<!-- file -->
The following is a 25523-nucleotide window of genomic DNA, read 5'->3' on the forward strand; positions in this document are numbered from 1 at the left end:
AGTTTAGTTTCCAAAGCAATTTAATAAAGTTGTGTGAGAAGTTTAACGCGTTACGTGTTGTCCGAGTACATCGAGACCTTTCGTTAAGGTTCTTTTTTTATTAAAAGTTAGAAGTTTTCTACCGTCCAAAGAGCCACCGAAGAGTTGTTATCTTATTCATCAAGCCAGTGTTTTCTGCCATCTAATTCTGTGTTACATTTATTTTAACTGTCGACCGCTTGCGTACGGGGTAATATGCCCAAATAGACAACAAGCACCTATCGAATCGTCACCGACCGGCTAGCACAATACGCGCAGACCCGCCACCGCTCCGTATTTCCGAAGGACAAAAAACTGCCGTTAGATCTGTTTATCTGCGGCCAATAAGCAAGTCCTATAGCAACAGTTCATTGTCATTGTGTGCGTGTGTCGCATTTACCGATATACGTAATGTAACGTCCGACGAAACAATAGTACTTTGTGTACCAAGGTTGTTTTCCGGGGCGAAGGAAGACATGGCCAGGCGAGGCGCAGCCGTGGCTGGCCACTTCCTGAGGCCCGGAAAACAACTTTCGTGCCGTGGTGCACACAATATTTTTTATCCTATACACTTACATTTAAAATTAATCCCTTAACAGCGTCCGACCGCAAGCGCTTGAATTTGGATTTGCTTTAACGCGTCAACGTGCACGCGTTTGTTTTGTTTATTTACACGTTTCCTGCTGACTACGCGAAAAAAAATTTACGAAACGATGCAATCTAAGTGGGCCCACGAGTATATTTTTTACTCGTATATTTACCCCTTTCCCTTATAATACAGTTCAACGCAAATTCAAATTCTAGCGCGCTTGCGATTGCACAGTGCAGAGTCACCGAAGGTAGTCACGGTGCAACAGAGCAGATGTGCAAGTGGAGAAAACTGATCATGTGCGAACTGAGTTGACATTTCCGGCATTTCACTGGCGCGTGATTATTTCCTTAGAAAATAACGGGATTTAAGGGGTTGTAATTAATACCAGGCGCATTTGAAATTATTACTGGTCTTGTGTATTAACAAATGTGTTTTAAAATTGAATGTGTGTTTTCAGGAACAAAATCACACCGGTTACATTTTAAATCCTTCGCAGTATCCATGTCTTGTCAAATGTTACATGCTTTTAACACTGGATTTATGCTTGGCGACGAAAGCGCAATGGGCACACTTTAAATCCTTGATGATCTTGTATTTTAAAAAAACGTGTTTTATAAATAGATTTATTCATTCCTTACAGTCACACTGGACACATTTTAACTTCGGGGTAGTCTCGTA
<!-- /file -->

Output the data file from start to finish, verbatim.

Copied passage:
The following is a 25523-nucleotide window of genomic DNA, read 5'->3' on the forward strand; positions in this document are numbered from 1 at the left end:
AGTTTAGTTTCCAAAGCAATTTAATAAAGTTGTGTGAGAAGTTTAACGCGTTACGTGTTGTCCGAGTACATCGAGACCTTTCGTTAAGGTTCTTTTTTTATTAAAAGTTAGAAGTTTTCTACCGTCCAAAGAGCCACCGAAGAGTTGTTATCTTATTCATCAAGCCAGTGTTTTCTGCCATCTAATTCTGTGTTACATTTATTTTAACTGTCGACCGCTTGCGTACGGGGTAATATGCCCAAATAGACAACAAGCACCTATCGAATCGTCACCGACCGGCTAGCACAATACGCGCAGACCCGCCACCGCTCCGTATTTCCGAAGGACAAAAAACTGCCGTTAGATCTGTTTATCTGCGGCCAATAAGCAAGTCCTATAGCAACAGTTCATTGTCATTGTGTGCGTGTGTCGCATTTACCGATATACGTAATGTAACGTCCGACGAAACAATAGTACTTTGTGTACCAAGGTTGTTTTCCGGGGCGAAGGAAGACATGGCCAGGCGAGGCGCAGCCGTGGCTGGCCACTTCCTGAGGCCCGGAAAACAACTTTCGTGCCGTGGTGCACACAATATTTTTTATCCTATACACTTACATTTAAAATTAATCCCTTAACAGCGTCCGACCGCAAGCGCTTGAATTTGGATTTGCTTTAACGCGTCAACGTGCACGCGTTTGTTTTGTTTATTTACACGTTTCCTGCTGACTACGCGAAAAAAAATTTACGAAACGATGCAATCTAAGTGGGCCCACGAGTATATTTTTTACTCGTATATTTACCCCTTTCCCTTATAATACAGTTCAACGCAAATTCAAATTCTAGCGCGCTTGCGATTGCACAGTGCAGAGTCACCGAAGGTAGTCACGGTGCAACAGAGCAGATGTGCAAGTGGAGAAAACTGATCATGTGCGAACTGAGTTGACATTTCCGGCATTTCACTGGCGCGTGATTATTTCCTTAGAAAATAACGGGATTTAAGGGGTTGTAATTAATACCAGGCGCATTTGAAATTATTACTGGTCTTGTGTATTAACAAATGTGTTTTAAAATTGAATGTGTGTTTTCAGGAACAAAATCACACCGGTTACATTTTAAATCCTTCGCAGTATCCATGTCTTGTCAAATGTTACATGCTTTTAACACTGGATTTATGCTTGGCGACGAAAGCGCAATGGGCACACTTTAAATCCTTGATGATCTTGTATTTTAAAAAAACGTGTTTTATAAATAGATTTATTCATTCCTTACAGTCACACTGGACACATTTTAACTTCGGGGTAGTCTCGTA